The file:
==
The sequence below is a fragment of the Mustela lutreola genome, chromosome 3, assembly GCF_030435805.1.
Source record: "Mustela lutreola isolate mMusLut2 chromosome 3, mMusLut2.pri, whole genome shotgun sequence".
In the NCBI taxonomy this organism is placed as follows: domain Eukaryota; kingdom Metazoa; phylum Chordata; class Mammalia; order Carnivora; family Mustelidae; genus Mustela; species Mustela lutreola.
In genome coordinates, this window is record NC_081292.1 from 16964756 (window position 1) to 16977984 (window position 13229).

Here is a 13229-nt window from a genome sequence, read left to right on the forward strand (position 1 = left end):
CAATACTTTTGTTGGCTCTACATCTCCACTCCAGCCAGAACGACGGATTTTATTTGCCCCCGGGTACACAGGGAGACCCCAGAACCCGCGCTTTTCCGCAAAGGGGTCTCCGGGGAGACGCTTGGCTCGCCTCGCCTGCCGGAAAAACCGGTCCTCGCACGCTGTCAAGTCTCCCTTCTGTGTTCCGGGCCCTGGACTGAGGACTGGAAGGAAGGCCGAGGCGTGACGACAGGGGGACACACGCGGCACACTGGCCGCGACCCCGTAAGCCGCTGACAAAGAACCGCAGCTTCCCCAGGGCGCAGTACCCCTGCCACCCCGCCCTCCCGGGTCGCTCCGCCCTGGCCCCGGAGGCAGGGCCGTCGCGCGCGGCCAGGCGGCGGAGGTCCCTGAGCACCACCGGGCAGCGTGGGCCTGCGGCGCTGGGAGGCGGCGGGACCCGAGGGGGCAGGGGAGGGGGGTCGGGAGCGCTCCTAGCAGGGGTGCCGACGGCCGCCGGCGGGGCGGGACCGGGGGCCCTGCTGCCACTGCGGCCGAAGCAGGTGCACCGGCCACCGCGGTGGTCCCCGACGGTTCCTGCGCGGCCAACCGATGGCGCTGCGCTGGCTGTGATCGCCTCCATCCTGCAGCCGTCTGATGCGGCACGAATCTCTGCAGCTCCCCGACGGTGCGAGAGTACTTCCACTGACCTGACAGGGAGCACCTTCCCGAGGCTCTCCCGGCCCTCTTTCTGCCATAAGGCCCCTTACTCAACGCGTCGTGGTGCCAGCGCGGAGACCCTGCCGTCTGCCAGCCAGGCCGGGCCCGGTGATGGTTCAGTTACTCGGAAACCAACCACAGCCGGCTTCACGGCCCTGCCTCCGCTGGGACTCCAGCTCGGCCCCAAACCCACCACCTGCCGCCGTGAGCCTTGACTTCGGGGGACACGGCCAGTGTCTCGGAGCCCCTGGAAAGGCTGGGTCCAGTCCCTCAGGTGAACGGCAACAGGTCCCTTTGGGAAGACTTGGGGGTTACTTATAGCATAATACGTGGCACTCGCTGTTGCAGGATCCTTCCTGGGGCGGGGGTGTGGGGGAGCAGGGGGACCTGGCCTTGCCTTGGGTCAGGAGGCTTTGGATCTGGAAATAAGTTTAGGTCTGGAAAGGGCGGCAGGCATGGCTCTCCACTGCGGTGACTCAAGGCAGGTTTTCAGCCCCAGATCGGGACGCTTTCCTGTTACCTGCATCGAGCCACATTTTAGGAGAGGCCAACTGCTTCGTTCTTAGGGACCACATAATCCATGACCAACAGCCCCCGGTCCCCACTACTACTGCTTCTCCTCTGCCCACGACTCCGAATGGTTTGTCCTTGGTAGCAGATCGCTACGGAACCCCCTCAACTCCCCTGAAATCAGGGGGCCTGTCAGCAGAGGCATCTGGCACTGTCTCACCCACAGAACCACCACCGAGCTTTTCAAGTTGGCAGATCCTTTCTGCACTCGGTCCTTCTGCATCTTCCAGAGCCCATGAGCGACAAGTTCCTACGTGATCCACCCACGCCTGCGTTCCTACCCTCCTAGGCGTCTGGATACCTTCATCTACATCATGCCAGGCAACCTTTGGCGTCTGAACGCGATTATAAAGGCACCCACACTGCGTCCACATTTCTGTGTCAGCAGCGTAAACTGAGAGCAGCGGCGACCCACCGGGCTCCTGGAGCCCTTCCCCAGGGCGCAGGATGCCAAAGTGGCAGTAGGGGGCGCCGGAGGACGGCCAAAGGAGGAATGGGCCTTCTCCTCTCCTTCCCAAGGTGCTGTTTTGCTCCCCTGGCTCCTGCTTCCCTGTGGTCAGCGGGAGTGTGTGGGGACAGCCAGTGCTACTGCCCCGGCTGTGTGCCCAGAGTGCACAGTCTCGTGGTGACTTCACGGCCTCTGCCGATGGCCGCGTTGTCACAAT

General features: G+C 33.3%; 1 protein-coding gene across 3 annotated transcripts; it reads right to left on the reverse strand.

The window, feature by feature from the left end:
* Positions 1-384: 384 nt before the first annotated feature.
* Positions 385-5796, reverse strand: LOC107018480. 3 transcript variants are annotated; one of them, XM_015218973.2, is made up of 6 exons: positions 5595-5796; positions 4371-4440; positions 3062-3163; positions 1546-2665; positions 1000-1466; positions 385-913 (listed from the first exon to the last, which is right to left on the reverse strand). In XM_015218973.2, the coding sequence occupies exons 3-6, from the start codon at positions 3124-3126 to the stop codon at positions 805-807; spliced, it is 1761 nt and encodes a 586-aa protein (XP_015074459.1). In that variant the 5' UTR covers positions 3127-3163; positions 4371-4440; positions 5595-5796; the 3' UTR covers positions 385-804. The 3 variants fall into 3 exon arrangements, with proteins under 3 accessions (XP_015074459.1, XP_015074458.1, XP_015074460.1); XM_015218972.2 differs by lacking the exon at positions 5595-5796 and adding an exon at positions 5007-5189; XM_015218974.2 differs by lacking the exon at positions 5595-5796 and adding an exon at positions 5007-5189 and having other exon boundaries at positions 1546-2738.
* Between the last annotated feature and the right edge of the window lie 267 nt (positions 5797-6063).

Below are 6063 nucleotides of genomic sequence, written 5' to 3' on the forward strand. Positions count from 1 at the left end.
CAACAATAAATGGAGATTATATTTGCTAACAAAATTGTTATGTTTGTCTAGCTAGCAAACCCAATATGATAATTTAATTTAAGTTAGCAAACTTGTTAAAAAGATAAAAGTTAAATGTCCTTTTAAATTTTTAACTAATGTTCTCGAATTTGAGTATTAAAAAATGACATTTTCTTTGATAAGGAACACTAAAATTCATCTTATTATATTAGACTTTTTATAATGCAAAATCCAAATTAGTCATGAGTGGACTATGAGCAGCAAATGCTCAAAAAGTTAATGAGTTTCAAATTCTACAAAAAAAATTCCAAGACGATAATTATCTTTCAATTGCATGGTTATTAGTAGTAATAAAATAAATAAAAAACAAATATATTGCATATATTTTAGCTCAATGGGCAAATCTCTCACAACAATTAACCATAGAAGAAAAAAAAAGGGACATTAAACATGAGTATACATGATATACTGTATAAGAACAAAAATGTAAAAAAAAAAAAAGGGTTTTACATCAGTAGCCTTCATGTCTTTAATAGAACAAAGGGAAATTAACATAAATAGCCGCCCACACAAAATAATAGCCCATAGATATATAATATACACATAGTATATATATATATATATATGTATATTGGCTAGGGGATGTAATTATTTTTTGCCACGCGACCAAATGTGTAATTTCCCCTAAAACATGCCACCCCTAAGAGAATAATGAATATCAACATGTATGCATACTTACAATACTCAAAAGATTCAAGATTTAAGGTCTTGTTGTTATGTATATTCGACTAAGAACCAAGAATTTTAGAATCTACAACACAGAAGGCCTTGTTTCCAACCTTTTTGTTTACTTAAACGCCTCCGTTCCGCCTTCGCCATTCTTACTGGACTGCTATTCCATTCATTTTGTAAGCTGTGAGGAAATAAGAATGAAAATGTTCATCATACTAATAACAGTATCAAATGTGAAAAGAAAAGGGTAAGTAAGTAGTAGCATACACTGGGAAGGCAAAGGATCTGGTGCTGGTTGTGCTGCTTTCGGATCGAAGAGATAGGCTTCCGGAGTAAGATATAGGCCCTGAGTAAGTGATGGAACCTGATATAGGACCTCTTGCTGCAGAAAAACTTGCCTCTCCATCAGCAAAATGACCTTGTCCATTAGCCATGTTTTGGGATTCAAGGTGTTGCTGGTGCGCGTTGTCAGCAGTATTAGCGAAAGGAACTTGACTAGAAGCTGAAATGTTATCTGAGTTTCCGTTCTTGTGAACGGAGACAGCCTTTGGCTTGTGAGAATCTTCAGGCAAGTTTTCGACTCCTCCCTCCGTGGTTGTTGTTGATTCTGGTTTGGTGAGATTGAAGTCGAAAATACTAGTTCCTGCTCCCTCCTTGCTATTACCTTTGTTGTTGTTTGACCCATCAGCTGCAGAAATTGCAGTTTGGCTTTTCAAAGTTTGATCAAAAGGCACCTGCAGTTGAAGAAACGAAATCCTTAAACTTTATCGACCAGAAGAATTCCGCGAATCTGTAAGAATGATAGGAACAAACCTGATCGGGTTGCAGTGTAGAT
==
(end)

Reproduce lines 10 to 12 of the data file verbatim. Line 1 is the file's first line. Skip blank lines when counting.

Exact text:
* Positions 385-5796, reverse strand: LOC107018480. 3 transcript variants are annotated; one of them, XM_015218973.2, is made up of 6 exons: positions 5595-5796; positions 4371-4440; positions 3062-3163; positions 1546-2665; positions 1000-1466; positions 385-913 (listed from the first exon to the last, which is right to left on the reverse strand). In XM_015218973.2, the coding sequence occupies exons 3-6, from the start codon at positions 3124-3126 to the stop codon at positions 805-807; spliced, it is 1761 nt and encodes a 586-aa protein (XP_015074459.1). In that variant the 5' UTR covers positions 3127-3163; positions 4371-4440; positions 5595-5796; the 3' UTR covers positions 385-804. The 3 variants fall into 3 exon arrangements, with proteins under 3 accessions (XP_015074459.1, XP_015074458.1, XP_015074460.1); XM_015218972.2 differs by lacking the exon at positions 5595-5796 and adding an exon at positions 5007-5189; XM_015218974.2 differs by lacking the exon at positions 5595-5796 and adding an exon at positions 5007-5189 and having other exon boundaries at positions 1546-2738.
* Between the last annotated feature and the right edge of the window lie 267 nt (positions 5797-6063).

Below are 6063 nucleotides of genomic sequence, written 5' to 3' on the forward strand. Positions count from 1 at the left end.